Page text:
The capturing process will take a couple of minutes and results in having no more build server virtual machine to be found in the Windows Azure Management Portal. Is that bad? No, we can now start cloning the machine and create multiple, all having the exact same configuration and components installed.

## Setting up multiple build agent machines

The next thing we want to have is multiple build agent machines. From the Windows Azure Management portal, we can create them. Not based on a platform image but using the image created during the previous step.

The virtual machine configuration can be whatever we want. Do we want extra small instances or extra large? It’s all up to us and our credit card. On the next page, we have to specify some more important details. First, we have to select or create a cloud service. This will be the DNS host name under which all of our build agents are going to live. We also have to specify the affinity group, in essence a setting telling Windows Azure to never unplug power or networking for all machines in this group at the same time.

We will be creating a couple of machines, so it’s important to get the next page right. Since all our machines will share the same hostname and IP address to the outside world, our build agents have to listen on different TCP ports. Make sure that the first agent maps port 9090 to port 9090, the second one 9091 to 9091 and so on. Not doing this will mess with your mind afterwards when troubleshooting.

Finish the process, let Windows Azure start the machine and create a new one. Important: same cloud service, same availability set and correct endpoint mappings!

## Configuring the build agents

Once we have several machines running, we have to connect to them using remote desktop again. This can be done through the portal. Once in, locate the build agent configuration file (c:\BuildAgent\conf\buildAgent.properties in a default installation) and set the port number on which it listens to the one that was mapped as an external endpoint. Again, agent one will listen on port 9090, agent number two on 9091 and so on. We can also set a better name for the build agent, in my case I’ve chosen to go with “agent2”. Very inspirational and all.

Save and restart the build agent (or the machine). The TeamCity server should now start listing all build agents.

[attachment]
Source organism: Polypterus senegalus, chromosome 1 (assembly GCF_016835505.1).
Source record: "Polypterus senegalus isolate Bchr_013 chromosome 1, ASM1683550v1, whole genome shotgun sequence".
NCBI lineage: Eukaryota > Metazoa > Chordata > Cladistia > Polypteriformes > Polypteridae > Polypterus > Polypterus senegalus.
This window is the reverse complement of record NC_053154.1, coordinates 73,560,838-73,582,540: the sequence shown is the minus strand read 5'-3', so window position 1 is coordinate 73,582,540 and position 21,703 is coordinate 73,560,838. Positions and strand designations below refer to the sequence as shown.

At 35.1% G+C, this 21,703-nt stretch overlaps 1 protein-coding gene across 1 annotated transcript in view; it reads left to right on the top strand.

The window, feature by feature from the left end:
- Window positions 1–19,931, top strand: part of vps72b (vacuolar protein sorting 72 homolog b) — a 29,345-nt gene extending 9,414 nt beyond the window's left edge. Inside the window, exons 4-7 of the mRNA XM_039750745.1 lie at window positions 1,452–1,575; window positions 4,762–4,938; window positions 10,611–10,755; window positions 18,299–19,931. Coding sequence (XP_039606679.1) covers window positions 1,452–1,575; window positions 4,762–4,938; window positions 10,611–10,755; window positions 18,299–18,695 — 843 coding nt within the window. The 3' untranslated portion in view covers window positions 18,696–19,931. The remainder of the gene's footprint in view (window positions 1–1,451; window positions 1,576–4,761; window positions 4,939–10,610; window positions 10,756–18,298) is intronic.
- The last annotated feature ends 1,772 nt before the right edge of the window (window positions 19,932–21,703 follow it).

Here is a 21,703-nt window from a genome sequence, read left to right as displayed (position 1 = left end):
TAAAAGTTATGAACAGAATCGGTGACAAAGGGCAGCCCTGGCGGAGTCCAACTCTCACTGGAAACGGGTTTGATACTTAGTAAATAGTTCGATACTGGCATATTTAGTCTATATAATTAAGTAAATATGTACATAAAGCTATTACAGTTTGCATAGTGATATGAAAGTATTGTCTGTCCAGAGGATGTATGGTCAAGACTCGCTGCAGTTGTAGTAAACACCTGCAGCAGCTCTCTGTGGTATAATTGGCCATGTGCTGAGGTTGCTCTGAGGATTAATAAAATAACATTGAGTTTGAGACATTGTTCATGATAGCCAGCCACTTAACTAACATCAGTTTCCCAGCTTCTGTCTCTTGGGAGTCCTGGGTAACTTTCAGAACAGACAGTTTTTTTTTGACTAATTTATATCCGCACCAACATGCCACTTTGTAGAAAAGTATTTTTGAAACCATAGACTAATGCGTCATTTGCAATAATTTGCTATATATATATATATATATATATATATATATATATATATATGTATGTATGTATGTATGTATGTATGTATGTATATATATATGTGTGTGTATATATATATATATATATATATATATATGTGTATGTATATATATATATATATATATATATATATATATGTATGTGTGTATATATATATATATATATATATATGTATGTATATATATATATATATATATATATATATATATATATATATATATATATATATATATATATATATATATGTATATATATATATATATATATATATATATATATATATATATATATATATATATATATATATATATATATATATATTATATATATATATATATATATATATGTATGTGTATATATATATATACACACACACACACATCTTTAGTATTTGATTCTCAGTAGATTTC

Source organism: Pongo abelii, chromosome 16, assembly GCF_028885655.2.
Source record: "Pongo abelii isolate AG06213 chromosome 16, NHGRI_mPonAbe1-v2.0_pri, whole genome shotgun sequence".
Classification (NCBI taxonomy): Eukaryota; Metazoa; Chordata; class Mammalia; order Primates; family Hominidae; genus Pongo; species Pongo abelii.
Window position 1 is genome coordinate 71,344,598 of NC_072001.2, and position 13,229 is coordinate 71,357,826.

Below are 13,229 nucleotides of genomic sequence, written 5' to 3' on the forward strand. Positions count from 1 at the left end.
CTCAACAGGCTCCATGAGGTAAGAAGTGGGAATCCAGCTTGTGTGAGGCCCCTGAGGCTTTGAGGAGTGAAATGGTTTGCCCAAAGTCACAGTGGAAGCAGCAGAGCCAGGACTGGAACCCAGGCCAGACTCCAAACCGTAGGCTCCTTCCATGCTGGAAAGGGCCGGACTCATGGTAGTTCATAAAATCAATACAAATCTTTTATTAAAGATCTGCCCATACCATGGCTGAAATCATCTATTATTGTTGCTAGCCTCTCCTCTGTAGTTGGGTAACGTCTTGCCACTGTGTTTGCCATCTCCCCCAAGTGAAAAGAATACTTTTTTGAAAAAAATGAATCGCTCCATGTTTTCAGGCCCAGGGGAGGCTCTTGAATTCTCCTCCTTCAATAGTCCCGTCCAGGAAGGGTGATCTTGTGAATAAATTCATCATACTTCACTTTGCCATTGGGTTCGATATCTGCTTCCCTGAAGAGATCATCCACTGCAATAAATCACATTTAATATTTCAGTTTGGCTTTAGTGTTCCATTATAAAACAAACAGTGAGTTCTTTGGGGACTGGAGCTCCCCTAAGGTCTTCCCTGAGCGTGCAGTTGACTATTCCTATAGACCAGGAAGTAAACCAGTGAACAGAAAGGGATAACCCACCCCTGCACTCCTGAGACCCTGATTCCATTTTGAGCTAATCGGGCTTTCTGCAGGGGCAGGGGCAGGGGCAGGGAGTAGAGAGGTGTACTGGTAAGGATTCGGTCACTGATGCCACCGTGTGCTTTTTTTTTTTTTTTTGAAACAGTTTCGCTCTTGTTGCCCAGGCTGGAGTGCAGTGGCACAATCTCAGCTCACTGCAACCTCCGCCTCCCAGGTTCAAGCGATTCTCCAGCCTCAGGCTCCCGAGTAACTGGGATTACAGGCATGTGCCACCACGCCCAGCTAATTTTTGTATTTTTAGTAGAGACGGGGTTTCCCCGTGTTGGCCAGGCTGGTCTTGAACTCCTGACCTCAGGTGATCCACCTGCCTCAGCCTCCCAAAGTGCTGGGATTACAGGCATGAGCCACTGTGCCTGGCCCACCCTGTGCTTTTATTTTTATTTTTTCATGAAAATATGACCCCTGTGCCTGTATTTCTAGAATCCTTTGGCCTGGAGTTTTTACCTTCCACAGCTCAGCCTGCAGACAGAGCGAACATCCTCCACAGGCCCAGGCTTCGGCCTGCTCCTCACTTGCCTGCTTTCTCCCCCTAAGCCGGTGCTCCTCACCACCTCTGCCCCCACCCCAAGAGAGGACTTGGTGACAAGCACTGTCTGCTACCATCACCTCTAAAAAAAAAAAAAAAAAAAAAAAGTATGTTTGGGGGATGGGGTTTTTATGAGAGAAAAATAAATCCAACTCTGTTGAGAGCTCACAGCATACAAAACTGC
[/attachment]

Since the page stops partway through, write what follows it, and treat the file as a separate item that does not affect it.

Make sure to authorize them all, as we want to be sure they can connect to TeamCity server later on. Once that has been done and all build agents are listed here, we can shut them all down except for one. We want to have something running, right?

## Configuring autoscaling

It might have been a good question: why did we have to move all these machines under the same cloud service? The reason is simple: we wanted to autoscale our farm and this can only be done within one cloud service. From the cloud service, click the Scale tab and start configuring.

For this post, I’ve chosen the following values:

• Autoscale based on CPU
• Have a minimum of one instance, and a maximum of, well… all of them.
• The target CPU range is 0 to 10. For a production environment this will typically be between 60 and 80 or 40 and 80, depending on the chosen machine size for the build agents. Windows Azure will trigger an autoscaling operation if we go outside this range, having a small and low range means it will trigger a scale operation much faster. Bigger numbers means slower to respond.
• Scale up by and scale down by as well as the number of minutes to wait after the previous operations are up to you. If you want a build agent to remain online for 30 minutes after it has been started, even if CPU usage drops, set it to 30 minutes. If 2 machines should be started at once, increase that number as well.

Scaling will happen based on the average CPU percentage of all running machines. If our builds run at 100% CPU all the time on our agent we can set the thresholds a bit higher. If builds are only taking 20% we might want to run multiple agents on one machine or decrease the scaling thresholds a bit. Want to measure CPU utilization for a given build? Better read up on the TeamCity Performance Monitor then.

## Putting it to the test

Putting it to the test shouldn’t be that hard. Start some builds and make sure the agent gets loaded with builds. Once we hit the CPU threshold, Windows Azure will launch a virtual machine that was previously turned off.

Once it has booted, we will also see it surface on the TeamCity server.

Once the load goes down again, Windows Azure will shutdown machines that are below the thresholds and make sure they don’t incur costs any longer. Which is pretty impressive!